Self-Employed Could Lose Out Under Universal Credit

self-employment

People who are self-employed will not receive as much universal credit people as their employed counterparts on the same salary according the charity Citizens Advice.

According to analysis by the charity, self-employed, agency and zero-hour contract workers could be hundreds of pounds worse off due to the way that payments are calculated. It appears that workers whose pay checks fluctuate will find themselves able to claim less than people who receive a steady income on a regular basis. The charity warned that unless the current framework for universal credit is updated it could risk “creating or exacerbating financial insecurity for the rising sector of the workforce in non-traditional work”.

Universal Credit is a new welfare platform that combines what were previously several separate benefits into one single payment. It was designed to make the benefits system more streamlined and effective but has come under fire from various camps.

Citizens Advice has highlighted what they believe to be a “loophole” in the system. The problem arises from what is known as the minimum income floor which works on the assumption that people who have been self-employed for over a year would earn at a minimum 35 hours’ worth of work at minimum wage.

If a self-employed claimant does not earn this amount perhaps due to circumstantial or seasonal work they will not be reimbursed for the difference but if their earnings exceed the threshold amount, they will receive a reduced benefit payment. This process is designed to work out which people claiming benefits are operating businesses that are not viable but risks discriminating against those with varying pay month on month. Citizens advice have estimated that claimants who earns £9,750 per year could receive £630 less than someone earning the same amount but in employment.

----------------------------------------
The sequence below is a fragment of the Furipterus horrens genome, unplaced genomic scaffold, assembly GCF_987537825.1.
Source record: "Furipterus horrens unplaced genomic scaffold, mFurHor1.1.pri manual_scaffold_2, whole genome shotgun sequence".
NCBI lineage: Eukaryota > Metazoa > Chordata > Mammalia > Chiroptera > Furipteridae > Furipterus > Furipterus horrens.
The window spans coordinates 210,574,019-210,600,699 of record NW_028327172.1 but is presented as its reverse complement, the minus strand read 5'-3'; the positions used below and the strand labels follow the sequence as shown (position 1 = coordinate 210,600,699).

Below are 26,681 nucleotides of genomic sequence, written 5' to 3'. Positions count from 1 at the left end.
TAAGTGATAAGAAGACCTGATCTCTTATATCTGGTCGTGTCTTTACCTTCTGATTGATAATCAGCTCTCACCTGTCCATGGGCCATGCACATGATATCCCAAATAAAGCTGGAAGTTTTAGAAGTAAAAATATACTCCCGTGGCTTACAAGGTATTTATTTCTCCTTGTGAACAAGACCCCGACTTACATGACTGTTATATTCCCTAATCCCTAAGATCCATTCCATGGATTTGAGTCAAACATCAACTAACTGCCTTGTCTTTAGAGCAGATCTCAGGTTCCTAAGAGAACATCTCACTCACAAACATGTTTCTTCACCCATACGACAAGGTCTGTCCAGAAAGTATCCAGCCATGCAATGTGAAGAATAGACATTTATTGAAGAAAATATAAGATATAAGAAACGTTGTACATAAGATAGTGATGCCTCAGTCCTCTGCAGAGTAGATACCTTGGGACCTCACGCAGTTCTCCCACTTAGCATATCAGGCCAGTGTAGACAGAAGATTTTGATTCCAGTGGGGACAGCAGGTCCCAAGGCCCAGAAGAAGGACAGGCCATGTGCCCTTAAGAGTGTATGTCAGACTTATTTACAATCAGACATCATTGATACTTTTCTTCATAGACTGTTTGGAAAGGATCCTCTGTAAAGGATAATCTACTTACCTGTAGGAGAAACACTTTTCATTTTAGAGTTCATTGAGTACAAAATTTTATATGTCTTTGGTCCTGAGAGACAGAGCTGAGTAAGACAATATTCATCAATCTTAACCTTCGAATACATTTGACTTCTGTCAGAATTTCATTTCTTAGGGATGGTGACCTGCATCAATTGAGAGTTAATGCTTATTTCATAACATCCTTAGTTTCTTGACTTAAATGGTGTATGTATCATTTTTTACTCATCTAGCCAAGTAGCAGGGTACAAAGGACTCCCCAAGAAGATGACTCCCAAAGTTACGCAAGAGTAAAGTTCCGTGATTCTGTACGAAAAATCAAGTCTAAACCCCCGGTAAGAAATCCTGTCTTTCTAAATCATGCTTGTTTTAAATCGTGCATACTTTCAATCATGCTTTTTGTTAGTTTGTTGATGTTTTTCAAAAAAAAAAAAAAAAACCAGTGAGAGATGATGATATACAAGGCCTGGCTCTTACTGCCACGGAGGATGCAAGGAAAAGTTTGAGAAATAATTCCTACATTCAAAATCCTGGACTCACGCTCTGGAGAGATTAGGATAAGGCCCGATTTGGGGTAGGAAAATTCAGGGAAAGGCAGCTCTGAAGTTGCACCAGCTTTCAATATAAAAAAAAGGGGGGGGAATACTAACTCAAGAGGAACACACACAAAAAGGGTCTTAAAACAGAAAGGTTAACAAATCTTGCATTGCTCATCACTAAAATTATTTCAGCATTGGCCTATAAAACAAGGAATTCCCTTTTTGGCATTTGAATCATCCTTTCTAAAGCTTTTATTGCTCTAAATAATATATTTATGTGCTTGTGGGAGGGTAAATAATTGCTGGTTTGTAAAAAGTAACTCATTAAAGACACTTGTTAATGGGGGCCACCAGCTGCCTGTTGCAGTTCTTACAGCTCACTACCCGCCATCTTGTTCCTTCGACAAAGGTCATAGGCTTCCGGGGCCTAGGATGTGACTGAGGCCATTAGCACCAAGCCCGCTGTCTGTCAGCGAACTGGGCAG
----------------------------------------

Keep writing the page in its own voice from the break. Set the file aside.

Application of this process is expected to save the government around £1.5bn every year but, according to the Office for Budget Responsibility, it will see 400,000 claimants worse off than they would otherwise be.

Gillian Guy, chief executive of Citizens Advice, said: “The government has shown it is prepared to act to improve Universal Credit as new facts come to light – an approach we strongly support,”

“It now needs to look again at the design of the benefit to ensure self-employed and agency workers aren’t left at a financial disadvantage.”

A spokesperson for the Department of Work and Pensions hit back at the findings saying: “These reports don’t take into account the numerous improvements already made to Universal Credit.

“The minimum income floor encourages people who aren’t earning enough through self-employment to grow their business or take on more hours in other employment.

“Universal credit is a flexible benefit that supports people in and out of work, those on low incomes and the self-employed, and it’s succeeding. We know that people on universal credit are moving into work quicker and staying in work longer than under the old system.”

 

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